In the article “Why Is There So Much Movie Violence Against Women” from The Guardian, reporter Natasha Walter discusses the increasingly graphic depictions of violence against women in television and film. While violence has always been a staple of the media, violence against women has recently escalated in its graphic nature and made depictions of physical abuse of women in films regular fare. Walter’s article focuses on the violent deaths of two women in Michael Winterbottom’s film The Killer Inside Me.
Walter says that Winterbottom claims his film does not condone the violence it portrays, but it is clear that much of the emotion inThe Killer Inside Me focuses on the suffering of women through physical & emotional abuse. This emotional investment combined with images of battered flesh normalizes and perpetuates violence towards women.
In addition, Walter laments that films such as The Killer Inside Me also encourage the idea that masculine assertions of power through physical violence are the makings of true love. At FVPC, our advocates often see clients who internalize the idea that love can overcome brutal abuse. And, when it doesn’t, these women often blame themselves for their abuser’s behavior. Sadly, because we know that abuse is a learned behavior which reveals itself through a need for power and control over an intimate partner or family member, not even love can change an abuser’s behavior. The only one to blame for the abuse is the abuser himself.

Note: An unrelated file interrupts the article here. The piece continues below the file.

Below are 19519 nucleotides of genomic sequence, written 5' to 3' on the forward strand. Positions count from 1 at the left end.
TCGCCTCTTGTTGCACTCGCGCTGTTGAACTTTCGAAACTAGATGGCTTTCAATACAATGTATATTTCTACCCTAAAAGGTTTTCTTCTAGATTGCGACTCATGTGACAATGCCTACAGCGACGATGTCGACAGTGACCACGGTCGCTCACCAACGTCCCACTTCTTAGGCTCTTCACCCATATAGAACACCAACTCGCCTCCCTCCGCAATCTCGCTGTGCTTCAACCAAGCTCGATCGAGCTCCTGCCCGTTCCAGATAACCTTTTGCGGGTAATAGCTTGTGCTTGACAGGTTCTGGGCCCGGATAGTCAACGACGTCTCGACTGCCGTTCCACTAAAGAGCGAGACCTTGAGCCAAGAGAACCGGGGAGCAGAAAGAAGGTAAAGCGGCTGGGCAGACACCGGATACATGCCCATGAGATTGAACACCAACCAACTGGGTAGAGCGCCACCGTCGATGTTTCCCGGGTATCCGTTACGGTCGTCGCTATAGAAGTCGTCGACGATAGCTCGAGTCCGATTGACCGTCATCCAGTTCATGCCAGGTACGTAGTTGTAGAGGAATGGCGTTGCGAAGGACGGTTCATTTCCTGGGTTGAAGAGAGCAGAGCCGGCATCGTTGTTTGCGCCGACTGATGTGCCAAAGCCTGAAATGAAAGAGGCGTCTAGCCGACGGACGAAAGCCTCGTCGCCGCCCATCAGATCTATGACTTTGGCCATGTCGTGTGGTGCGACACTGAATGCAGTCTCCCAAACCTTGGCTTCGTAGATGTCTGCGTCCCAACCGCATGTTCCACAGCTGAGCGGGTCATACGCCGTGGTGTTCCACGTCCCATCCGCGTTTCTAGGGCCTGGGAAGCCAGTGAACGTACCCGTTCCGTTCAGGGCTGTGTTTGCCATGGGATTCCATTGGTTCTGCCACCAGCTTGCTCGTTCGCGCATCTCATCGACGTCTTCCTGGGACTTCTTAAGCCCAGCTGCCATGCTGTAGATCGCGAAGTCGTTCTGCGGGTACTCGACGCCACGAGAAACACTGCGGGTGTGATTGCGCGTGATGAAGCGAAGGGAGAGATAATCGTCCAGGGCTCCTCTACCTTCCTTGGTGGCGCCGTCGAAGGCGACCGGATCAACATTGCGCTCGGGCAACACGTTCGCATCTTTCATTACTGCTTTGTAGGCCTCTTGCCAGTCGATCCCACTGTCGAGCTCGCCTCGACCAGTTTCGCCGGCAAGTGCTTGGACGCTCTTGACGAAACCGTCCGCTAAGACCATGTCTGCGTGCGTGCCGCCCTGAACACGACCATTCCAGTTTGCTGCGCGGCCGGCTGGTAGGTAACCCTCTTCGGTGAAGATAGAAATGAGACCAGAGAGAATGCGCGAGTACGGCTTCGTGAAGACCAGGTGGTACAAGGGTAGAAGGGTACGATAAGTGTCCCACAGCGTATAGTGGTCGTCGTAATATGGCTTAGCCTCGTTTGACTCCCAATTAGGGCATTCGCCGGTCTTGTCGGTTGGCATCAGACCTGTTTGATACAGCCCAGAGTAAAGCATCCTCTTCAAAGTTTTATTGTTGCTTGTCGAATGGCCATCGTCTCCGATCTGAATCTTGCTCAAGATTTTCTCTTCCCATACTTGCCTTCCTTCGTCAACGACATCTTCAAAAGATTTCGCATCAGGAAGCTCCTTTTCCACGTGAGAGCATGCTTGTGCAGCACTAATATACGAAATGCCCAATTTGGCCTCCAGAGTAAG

Walter’s article goes further in challenging the perception that women love violent men and that physical violence of men towards their female partners is acceptable. She says that this idea has permeated all facets of the media from teen dramas like the Twilight Series to “adult” films such as The Killer Inside Me. The depictions of female characters are often shallow and passive, “…with almost nothing except pretty underwear and bruised flesh.” Today, we rarely see strong women on television or in film, women are consistently portrayed as victims. While film makers have the right to artistic license, the constant portrayal of women as victims being brutalized by men normalizes and condones violent acts against women. It is the normalization of such violence that allows it to continue.
What can you do? Decide against spending money (and time) on films that depict gratuitous violence and/or women as victims. Choose, instead, films that highlight the strengths of healthy relationships where both partners are equal and are able to resolve differences without violence. Making a conscience choice on what you view allows you to take a stand on what is important to you!